I arrived in the Duveen Galleries at 1.30pm, eyes peeled for someone dressed as a vegetable. It was eerily empty and clinical, save for a small ceramic pumpkin on a shelf with a sign ‘Gone to lunch’. I suppose even a squash needs a break.
The entire floor of the Duveen has been covered in white tiles, which are also used to form plinths, platforms and what look like baths or plunge pools – the kind you might see footballers or rugby players sharing post-match. This is the pristine, almost laboratory-like setting for Hamilton’s performer to inhabit, wearing their choice of gourd-inspired costume for the day – apparently there are seven options, each one inspired by the patterning on a variety of squash or pumpkin.
When The Squash returned from lunch, it struck me how small he looked in the huge gallery – a diminutive, green-and-orange, pointy-nosed human-vegetable hybrid. Moving slowly, gracefully and deliberately, the character examined his surroundings, rambling vine-like over, in and around the various structures, much like a pumpkin growing in a veg patch. Here, though, The Squash is an alien, tentatively trying out his new environment, exploring what it means to be other-worldly. The Tate sculptures selected by Hamilton to co-inhabit the space appear dumbstruck amid the performance: a lumpen, static audience for the ever-moving Squash. However, Leighton’s The Sluggard and Laurens’ reclining Autumn set up a real dialogue with the artwork, their languorous poses reflecting the performer’s movements. It’s surprisingly mesmerising and rather beautiful.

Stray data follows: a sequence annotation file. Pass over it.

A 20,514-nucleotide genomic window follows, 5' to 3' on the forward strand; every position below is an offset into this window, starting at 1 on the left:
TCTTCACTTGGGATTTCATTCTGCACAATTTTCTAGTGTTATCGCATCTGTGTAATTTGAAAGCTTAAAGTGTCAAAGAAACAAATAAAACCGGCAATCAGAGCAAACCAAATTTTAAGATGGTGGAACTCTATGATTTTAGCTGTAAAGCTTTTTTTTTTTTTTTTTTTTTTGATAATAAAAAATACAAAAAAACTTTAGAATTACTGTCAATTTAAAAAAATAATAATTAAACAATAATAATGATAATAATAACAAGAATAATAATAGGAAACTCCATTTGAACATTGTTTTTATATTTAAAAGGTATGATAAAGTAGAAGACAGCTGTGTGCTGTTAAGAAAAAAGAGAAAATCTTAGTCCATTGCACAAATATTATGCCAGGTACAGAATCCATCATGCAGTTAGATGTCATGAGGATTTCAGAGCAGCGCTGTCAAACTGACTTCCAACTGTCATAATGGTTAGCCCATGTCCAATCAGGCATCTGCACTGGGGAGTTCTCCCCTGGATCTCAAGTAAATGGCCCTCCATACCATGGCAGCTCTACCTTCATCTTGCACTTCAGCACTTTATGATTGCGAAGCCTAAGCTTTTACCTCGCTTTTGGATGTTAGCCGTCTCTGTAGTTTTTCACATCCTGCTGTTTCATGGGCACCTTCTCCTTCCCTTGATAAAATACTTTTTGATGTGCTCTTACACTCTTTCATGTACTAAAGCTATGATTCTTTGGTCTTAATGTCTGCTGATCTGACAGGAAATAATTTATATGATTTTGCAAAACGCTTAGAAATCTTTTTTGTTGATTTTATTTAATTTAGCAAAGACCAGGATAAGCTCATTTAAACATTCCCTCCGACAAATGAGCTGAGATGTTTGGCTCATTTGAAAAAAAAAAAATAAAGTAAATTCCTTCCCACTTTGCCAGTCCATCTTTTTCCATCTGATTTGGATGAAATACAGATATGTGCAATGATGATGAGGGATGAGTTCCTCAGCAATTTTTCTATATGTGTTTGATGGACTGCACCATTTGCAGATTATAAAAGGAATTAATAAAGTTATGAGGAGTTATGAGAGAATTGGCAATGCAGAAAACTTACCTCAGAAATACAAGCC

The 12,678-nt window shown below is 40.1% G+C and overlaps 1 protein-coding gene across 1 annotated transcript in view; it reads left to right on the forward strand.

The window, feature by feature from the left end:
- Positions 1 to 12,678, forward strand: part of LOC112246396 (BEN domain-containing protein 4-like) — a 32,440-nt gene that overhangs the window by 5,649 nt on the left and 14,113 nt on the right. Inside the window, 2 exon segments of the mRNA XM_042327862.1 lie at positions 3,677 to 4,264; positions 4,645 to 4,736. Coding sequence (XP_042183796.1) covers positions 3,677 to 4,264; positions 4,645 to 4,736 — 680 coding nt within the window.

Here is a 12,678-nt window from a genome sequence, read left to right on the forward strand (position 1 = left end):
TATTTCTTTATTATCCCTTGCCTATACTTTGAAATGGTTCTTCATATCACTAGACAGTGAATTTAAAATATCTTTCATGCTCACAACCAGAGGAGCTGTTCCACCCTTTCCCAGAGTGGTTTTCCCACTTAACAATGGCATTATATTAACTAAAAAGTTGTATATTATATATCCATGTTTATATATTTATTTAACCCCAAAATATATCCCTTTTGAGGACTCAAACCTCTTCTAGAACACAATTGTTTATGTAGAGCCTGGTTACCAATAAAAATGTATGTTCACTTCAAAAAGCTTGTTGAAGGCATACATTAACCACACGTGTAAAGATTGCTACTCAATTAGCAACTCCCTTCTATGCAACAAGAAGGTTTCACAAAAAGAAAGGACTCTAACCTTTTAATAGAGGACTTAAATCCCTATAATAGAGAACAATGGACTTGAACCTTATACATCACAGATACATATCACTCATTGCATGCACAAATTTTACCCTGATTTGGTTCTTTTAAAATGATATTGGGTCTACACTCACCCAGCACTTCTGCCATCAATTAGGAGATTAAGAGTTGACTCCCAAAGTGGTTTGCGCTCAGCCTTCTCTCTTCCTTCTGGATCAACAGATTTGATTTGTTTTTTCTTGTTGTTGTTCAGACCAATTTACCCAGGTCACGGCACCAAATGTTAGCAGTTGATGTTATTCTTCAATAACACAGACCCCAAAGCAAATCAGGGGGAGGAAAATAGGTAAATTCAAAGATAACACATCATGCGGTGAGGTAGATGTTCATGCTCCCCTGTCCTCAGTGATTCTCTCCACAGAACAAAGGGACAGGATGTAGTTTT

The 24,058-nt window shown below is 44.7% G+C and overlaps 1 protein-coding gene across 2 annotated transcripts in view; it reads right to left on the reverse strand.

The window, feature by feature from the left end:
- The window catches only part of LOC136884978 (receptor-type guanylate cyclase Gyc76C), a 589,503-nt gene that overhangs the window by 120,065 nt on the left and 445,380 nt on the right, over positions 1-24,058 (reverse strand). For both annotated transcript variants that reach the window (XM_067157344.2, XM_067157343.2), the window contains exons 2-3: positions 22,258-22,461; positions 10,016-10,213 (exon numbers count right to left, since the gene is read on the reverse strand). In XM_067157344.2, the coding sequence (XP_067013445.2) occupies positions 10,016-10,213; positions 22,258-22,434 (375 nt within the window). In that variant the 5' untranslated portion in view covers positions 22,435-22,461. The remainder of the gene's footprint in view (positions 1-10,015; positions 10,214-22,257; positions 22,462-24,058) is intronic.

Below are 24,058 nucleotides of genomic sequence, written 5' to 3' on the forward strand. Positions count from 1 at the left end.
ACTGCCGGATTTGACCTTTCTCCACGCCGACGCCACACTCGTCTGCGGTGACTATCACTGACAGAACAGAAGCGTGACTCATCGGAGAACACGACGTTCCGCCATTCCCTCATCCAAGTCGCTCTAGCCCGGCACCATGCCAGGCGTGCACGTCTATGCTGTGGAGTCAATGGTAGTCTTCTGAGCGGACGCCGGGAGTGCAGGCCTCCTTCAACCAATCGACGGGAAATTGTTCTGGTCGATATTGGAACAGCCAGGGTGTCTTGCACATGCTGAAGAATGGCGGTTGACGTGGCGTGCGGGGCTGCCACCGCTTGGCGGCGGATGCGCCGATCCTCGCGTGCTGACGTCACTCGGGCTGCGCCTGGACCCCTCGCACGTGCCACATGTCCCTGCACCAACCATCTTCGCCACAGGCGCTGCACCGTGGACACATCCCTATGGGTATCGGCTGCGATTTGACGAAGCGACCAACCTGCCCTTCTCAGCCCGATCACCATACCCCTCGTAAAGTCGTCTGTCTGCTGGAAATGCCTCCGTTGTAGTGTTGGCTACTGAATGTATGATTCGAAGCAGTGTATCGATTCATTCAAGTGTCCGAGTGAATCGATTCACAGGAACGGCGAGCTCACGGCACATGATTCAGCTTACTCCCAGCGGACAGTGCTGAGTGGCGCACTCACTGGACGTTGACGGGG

Anyway, back to that sign. If it was up to me, it would have read ‘Gone for a pea’. (And that’s just one of the reasons why, unlike Anthea Hamilton, I’ll never be nominated for the Turner Prize.)
As I write, the sun is shining and the view from my window suggests that spring has finally arrived – the daffodils are dancing, the birds are busying and the trees are budding. The grass also needs cutting. Cue a sudden urgency to update my website.
The upturn in the weather has brought back memories of a sweltering summer day at the Shoreham Sculpture Trail in June last year. As well as being a gift for alliterative blog post headings, it was a visual feast.
This wasn’t your average village affair to raise funds for repairs to the local church, even though that was the ultimate aim. No, this was an ambitious art trail featuring 80 or so members of the London Group – a long-established group of artists whose founder members included the 19th-century painter and printmaker Samuel Palmer, a one-time resident of the pretty Kent village in the Darent Valley.
From interventions with the landscape, such as pearl-encrusted spiders’ webs, strings of ice-cream cones and coloured thread winding through and around trees, to incongruous creatures such as a group of shuttlecock-and-cable jellyfish and a patchwork figure apparently disembowelling itself on a neatly manicured lawn, the work was diverse, surprising and thought-provoking. I’m keeping my fingers crossed and an eye on the London Group website for any news of a repeat performance this year.
One of the perks of being a journalist/artist is that sometimes my roles happily converge. So when I’m commissioned to interview an artist I get to pick their brains about how they work, what inspires them and what materials they use and how. And then I get the satisfaction of seeing it all come together in a glossy magazine. Win-win.
Here’s my interview with textile artist Karen Wyeth, published in the October issue of Coast last year.